Robotic surgery shouldn’t be universally dismissed

A response to Why isn’t everyone excited about robotic assisted surgery? by Kelly Wright.

Yes, it’s cool.  The surgical robot is every gamer-cum-surgeon’s dream.

However, I, too, was a skeptic regarding incorporating robotic surgery into my practice.  I have been practicing minimally-invasive surgery for over 20 years, including residency.  I became convinced of the value of minimally invasive surgery after observing patients postoperatively.  I have laparoscopically repaired an obturator nerve transection, done a radical hysterectomy ,  and more than 100 laparoscopic sacrocolpopexies and urethropexies.  I have removed uteruses weighing over 2000g laparoscopically.  The robot did not impress me initially as something useful to add, particularly when I had the skills to perform these cases laparoscopically.

However, there is another side to this issue possibly better addressed by a veteran rather than someone still in training.  There is something to be said for surgical experience, technical knowledge and expertise gained after performing hundreds of cases on different body types in different circumstances.  A surgeon’s longevity, even with strict attention to proper operative ergonomics, may be restricted due to problems with arthritis, herniated discs, or other physical ailments which to a non-surgeon might not be as debilitating.  I found one day that due to the positioning issues I had with a particular type of case, my lower back began to bother me.  For the record, I am in top physical condition, better than most people half my age.  But much to my chagrin, I discovered I am human and not indestructible.  It was my own physical limitations that led me to engage in training on the robot.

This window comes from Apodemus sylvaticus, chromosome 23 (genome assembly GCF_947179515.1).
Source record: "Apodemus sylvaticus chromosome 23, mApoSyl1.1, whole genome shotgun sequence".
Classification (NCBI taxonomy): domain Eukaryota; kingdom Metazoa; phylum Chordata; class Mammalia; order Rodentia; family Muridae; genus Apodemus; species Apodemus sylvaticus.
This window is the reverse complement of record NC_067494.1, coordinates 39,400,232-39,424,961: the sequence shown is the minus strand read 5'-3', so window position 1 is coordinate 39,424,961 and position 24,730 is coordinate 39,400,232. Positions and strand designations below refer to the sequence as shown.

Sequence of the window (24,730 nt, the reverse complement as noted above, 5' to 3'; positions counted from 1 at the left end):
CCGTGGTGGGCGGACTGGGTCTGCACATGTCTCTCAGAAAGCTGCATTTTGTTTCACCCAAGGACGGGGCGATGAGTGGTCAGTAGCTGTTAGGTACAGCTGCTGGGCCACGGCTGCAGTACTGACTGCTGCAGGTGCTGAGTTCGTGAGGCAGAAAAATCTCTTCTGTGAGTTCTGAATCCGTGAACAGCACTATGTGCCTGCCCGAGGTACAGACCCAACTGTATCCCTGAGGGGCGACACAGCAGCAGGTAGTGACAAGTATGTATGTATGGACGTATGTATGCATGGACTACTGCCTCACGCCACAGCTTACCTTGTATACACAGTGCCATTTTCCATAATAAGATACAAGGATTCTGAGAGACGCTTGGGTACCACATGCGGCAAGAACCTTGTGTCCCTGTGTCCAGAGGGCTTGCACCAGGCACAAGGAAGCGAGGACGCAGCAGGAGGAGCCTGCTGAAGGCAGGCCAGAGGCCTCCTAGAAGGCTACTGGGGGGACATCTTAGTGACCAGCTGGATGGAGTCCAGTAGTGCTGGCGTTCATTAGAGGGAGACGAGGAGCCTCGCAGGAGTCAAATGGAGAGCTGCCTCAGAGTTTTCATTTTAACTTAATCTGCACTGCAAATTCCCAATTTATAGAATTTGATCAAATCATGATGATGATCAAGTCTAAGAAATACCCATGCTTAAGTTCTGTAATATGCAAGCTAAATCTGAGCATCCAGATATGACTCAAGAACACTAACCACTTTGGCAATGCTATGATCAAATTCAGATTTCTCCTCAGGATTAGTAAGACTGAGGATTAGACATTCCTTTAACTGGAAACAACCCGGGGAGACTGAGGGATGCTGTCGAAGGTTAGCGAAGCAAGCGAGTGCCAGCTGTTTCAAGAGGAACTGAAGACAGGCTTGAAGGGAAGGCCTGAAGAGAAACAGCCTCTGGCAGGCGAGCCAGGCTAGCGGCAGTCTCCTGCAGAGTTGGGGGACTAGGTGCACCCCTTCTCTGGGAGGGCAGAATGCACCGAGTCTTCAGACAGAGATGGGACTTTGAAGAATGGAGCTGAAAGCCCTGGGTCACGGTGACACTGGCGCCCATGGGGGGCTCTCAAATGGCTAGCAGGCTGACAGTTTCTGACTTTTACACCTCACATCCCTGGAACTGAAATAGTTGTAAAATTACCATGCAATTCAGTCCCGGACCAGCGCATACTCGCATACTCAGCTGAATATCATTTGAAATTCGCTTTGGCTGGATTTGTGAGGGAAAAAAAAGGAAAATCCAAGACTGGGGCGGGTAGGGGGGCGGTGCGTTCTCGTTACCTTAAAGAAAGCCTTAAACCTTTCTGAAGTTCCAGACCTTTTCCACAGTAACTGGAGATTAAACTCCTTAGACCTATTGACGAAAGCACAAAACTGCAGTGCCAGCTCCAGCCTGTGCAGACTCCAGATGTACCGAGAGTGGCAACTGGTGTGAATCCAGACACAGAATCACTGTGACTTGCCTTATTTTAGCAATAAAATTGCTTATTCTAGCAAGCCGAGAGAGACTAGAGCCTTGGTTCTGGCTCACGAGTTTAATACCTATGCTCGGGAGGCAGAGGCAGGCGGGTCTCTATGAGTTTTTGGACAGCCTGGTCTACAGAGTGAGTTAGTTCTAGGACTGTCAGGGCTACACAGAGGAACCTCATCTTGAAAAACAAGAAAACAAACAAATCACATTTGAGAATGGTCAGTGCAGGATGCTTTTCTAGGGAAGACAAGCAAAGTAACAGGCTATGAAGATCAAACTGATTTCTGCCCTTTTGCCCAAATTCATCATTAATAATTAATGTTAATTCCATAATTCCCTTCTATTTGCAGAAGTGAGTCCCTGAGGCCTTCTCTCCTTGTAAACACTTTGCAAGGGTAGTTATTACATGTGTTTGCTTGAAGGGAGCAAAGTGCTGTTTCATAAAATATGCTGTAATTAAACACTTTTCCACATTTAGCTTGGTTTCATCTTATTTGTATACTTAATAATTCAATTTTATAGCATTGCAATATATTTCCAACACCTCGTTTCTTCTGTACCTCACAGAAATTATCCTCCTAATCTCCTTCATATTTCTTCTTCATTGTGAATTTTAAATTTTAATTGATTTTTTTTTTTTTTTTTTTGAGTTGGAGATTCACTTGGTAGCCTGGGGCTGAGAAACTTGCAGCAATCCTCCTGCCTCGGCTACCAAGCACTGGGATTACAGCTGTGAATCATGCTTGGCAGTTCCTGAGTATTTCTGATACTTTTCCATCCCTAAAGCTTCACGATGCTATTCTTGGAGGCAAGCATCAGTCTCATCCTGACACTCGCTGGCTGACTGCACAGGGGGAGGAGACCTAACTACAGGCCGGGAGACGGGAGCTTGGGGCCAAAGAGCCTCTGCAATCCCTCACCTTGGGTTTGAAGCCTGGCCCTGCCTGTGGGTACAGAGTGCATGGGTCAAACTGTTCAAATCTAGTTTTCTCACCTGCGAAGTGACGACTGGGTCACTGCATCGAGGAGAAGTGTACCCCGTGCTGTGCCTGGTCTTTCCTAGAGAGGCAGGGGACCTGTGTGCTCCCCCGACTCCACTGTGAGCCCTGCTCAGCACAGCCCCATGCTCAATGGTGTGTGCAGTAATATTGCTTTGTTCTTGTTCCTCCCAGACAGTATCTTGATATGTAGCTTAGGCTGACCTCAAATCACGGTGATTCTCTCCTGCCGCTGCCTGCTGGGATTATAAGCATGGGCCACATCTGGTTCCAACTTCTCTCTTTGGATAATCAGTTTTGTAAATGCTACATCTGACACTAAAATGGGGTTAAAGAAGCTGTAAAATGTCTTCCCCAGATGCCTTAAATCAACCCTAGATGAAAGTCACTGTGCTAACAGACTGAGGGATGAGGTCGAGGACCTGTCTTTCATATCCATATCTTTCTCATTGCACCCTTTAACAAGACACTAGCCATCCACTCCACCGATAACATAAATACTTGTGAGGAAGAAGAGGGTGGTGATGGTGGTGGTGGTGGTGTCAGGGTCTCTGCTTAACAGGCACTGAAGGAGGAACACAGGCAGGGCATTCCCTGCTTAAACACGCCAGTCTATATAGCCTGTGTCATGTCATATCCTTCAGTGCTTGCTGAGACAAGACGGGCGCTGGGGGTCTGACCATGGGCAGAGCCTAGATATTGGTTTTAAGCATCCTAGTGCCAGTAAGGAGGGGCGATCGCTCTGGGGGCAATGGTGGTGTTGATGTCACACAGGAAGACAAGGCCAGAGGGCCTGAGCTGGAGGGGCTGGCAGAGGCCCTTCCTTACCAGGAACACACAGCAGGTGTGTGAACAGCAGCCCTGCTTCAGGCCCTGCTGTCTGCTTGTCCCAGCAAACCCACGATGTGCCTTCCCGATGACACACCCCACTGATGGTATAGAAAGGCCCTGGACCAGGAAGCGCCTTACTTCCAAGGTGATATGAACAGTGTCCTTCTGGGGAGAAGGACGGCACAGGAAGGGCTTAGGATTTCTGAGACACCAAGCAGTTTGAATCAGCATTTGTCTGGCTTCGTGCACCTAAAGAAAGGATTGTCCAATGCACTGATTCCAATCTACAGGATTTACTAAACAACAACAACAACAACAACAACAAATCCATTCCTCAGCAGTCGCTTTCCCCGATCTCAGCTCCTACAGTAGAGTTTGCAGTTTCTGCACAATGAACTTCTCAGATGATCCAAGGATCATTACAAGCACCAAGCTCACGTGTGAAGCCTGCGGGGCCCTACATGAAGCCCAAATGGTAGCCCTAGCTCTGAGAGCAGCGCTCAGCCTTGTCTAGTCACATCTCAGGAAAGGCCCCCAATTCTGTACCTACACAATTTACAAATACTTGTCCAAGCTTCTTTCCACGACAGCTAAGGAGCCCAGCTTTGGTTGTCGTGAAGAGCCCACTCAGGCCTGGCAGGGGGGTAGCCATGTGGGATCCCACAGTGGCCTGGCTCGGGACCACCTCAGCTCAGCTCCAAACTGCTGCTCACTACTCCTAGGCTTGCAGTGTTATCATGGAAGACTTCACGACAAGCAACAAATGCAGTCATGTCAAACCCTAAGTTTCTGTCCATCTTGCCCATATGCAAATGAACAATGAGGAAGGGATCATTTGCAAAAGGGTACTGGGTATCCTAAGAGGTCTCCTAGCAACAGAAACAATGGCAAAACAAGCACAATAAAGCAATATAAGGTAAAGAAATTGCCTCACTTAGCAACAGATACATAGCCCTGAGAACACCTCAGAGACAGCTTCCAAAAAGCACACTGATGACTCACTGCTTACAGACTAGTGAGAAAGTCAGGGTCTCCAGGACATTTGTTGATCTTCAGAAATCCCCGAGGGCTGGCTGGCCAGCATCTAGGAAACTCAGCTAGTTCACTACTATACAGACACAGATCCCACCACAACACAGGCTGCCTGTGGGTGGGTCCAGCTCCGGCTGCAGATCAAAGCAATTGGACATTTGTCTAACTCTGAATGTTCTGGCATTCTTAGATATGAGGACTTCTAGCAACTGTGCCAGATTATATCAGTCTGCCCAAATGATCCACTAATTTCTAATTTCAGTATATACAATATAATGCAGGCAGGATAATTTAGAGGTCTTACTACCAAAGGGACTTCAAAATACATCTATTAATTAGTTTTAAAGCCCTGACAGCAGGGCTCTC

As noted by Dr. Wright, studies have not demonstrated superior outcome to standard technique for robotic prostatectomy, and equivalent outcome compared with laparoscopic sacrocolpopexy.  In the case of the latter, operating times tended to be longer on the robot, with higher costs due to operating times and capital costs of equipment. However, thoracic surgery may be different.  More data is certainly needed.  Moreover, outcomes tend to be better with surgeons who perform many operations per year and who have greater experience.  In adding robotic surgery to my skillset, I reasoned that by embracing a technology allowing me to properly position my body, obtain 3D magnified visual information on the surgical field, I might be able to improve my surgical longevity.

I know of other surgeons with various physical ailments who are able to operate more effectively through the use of robotic technology.  Although this is not an issue being discussed, I believe it is a valid one.  I am a better surgeon now than I was 20 years ago.  My hope is to be able to continue at the top of my game for a long time.  Robotic surgical innovation has just begun.  Innovation is what propels us.  I believe that the surgical robot will evolve with surgeons and medicine, and allow us to do things not possible or practical even with laparoscopy.  Currently, I only use the robot for a few procedures, and continue to embrace standard laparoscopy for the rest.

I applaud careful evaluation of new technologies, but caution against straightforward dismissal based solely upon equipment cost.

Linda A. Kiley is an obstetrician-gynecologist. 

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